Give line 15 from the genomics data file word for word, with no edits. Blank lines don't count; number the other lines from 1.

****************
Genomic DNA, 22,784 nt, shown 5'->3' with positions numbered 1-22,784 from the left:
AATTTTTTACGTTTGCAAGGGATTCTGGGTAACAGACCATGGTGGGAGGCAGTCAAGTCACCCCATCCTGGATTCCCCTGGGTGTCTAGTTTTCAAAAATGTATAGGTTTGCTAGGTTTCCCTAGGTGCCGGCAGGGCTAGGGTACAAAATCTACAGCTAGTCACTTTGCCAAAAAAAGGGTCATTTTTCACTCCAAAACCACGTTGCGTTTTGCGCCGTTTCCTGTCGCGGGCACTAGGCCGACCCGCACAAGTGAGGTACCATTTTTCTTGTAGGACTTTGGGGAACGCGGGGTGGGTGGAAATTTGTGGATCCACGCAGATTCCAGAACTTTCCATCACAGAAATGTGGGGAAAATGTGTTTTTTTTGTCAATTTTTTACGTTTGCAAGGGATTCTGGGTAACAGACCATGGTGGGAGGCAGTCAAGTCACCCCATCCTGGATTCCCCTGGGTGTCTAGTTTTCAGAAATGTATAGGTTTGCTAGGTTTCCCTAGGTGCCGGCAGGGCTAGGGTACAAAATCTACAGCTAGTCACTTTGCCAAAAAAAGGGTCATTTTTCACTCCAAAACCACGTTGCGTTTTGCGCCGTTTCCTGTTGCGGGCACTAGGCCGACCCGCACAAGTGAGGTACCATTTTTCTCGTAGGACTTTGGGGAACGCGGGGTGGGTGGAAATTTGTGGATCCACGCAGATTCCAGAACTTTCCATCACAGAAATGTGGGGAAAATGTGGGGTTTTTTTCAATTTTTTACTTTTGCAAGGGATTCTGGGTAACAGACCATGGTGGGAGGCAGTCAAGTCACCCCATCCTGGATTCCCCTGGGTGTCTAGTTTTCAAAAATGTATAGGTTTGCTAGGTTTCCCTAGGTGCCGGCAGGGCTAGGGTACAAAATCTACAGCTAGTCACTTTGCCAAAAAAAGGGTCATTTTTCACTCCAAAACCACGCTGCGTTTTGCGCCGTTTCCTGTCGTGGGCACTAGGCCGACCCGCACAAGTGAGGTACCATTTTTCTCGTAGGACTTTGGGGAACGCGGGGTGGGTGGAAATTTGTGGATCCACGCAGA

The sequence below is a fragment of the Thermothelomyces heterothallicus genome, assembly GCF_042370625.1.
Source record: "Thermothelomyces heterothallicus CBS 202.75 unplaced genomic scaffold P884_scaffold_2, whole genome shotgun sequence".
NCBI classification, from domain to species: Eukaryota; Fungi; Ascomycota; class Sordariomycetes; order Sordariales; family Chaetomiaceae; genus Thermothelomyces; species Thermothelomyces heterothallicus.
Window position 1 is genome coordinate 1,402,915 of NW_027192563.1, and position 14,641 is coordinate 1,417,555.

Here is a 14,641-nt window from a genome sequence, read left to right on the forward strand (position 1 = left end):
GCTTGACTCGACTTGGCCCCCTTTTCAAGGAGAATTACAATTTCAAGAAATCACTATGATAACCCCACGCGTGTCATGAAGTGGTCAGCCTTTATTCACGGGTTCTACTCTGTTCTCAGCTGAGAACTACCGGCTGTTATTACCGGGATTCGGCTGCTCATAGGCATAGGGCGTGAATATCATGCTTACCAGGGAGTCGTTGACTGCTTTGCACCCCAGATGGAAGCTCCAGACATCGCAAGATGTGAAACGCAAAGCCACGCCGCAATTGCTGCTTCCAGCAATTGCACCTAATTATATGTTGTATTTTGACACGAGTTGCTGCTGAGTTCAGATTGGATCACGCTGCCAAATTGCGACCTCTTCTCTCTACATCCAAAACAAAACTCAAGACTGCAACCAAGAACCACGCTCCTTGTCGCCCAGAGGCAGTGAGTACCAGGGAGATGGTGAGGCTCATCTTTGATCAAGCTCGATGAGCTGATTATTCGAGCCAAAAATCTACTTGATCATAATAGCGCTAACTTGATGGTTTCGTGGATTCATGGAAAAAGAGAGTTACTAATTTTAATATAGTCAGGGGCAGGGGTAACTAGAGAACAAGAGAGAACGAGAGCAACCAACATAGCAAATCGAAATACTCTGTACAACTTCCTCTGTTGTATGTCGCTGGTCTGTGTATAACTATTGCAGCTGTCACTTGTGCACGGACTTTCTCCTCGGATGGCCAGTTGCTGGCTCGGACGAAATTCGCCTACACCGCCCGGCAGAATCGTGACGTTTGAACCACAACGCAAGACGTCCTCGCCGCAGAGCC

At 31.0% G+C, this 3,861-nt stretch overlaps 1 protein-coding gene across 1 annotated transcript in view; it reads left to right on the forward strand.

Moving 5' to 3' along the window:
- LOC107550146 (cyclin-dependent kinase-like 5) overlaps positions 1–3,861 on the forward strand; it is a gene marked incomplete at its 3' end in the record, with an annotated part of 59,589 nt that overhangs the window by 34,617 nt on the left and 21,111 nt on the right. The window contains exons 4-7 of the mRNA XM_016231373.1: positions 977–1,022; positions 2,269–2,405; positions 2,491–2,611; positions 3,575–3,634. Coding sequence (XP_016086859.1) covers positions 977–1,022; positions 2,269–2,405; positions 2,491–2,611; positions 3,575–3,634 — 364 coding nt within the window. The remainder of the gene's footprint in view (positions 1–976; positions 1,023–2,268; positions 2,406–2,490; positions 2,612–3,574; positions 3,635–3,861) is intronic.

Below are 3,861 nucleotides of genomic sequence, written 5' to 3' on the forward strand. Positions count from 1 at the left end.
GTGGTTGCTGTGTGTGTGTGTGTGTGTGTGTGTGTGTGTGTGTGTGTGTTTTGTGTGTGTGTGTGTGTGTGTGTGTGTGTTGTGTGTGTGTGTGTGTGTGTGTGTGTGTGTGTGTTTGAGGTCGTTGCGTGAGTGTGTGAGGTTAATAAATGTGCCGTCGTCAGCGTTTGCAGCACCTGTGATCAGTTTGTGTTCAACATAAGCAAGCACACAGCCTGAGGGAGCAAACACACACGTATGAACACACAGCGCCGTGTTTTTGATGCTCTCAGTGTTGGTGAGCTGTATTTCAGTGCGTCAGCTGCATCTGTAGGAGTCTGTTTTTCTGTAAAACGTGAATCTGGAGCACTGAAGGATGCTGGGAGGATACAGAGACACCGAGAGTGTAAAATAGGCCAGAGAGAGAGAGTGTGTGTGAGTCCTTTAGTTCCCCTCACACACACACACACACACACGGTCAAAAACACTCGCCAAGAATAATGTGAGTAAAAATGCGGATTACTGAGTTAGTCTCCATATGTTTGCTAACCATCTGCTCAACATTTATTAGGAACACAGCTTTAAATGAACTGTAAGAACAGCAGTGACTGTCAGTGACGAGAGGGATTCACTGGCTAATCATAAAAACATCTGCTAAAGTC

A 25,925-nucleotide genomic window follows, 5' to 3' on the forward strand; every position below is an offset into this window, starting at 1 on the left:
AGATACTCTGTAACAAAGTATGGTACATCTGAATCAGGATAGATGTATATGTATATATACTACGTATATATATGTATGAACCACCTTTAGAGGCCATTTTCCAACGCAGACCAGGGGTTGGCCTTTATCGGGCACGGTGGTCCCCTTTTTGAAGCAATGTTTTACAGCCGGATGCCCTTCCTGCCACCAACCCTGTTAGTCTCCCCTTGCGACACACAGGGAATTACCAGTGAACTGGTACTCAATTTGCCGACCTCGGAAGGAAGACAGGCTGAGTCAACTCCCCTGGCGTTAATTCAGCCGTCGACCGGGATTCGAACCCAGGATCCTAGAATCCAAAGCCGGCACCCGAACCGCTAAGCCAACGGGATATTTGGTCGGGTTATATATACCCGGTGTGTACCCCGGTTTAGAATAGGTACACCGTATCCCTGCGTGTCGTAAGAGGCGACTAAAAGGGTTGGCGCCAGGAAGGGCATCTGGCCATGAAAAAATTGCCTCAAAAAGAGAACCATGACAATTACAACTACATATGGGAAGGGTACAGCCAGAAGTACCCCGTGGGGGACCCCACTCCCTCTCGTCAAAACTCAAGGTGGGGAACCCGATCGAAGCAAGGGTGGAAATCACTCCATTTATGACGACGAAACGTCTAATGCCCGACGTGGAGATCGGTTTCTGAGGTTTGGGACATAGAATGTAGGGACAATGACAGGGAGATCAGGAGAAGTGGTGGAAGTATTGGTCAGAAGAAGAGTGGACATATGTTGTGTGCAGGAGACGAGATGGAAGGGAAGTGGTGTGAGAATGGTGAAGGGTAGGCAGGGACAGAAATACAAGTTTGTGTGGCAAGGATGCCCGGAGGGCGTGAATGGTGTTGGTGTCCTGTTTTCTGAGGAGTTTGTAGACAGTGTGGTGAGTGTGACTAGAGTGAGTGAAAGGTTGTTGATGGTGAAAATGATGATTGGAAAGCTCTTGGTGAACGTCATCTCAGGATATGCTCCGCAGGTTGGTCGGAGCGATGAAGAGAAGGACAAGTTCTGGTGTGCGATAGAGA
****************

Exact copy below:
AGATACTCTGTAACAAAGTATGGTACATCTGAATCAGGATAGATGTATATGTATATATACTACGTATATATATGTATGAACCACCTTTAGAGGCCATTTTCCAACGCAGACCAGGGGTTGGCCTTTATCGGGCACGGTGGTCCCCTTTTTGAAGCAATGTTTTACAGCCGGATGCCCTTCCTGCCACCAACCCTGTTAGTCTCCCCTTGCGACACACAGGGAATTACCAGTGAACTGGTACTCAATTTGCCGACCTCGGAAGGAAGACAGGCTGAGTCAACTCCCCTGGCGTTAATTCAGCCGTCGACCGGGATTCGAACCCAGGATCCTAGAATCCAAAGCCGGCACCCGAACCGCTAAGCCAACGGGATATTTGGTCGGGTTATATATACCCGGTGTGTACCCCGGTTTAGAATAGGTACACCGTATCCCTGCGTGTCGTAAGAGGCGACTAAAAGGGTTGGCGCCAGGAAGGGCATCTGGCCATGAAAAAATTGCCTCAAAAAGAGAACCATGACAATTACAACTACATATGGGAAGGGTACAGCCAGAAGTACCCCGTGGGGGACCCCACTCCCTCTCGTCAAAACTCAAGGTGGGGAACCCGATCGAAGCAAGGGTGGAAATCACTCCATTTATGACGACGAAACGTCTAATGCCCGACGTGGAGATCGGTTTCTGAGGTTTGGGACATAGAATGTAGGGACAATGACAGGGAGATCAGGAGAAGTGGTGGAAGTATTGGTCAGAAGAAGAGTGGACATATGTTGTGTGCAGGAGACGAGATGGAAGGGAAGTGGTGTGAGAATGGTGAAGGGTAGGCAGGGACAGAAATACAAGTTTGTGTGGCAAGGATGCCCGGAGGGCGTGAATGGTGTTGGTGTCCTGTTTTCTGAGGAGTTTGTAGACAGTGTGGTGAGTGTGACTAGAGTGAGTGAAAGGTTGTTGATGGTGAAAATGATGATTGGAAAGCTCTTGGTGAACGTCATCTCAGGATATGCTCCGCAGGTTGGTCGGAGCGATGAAGAGAAGGACAAGTTCTGGTGTGCGATAGAGA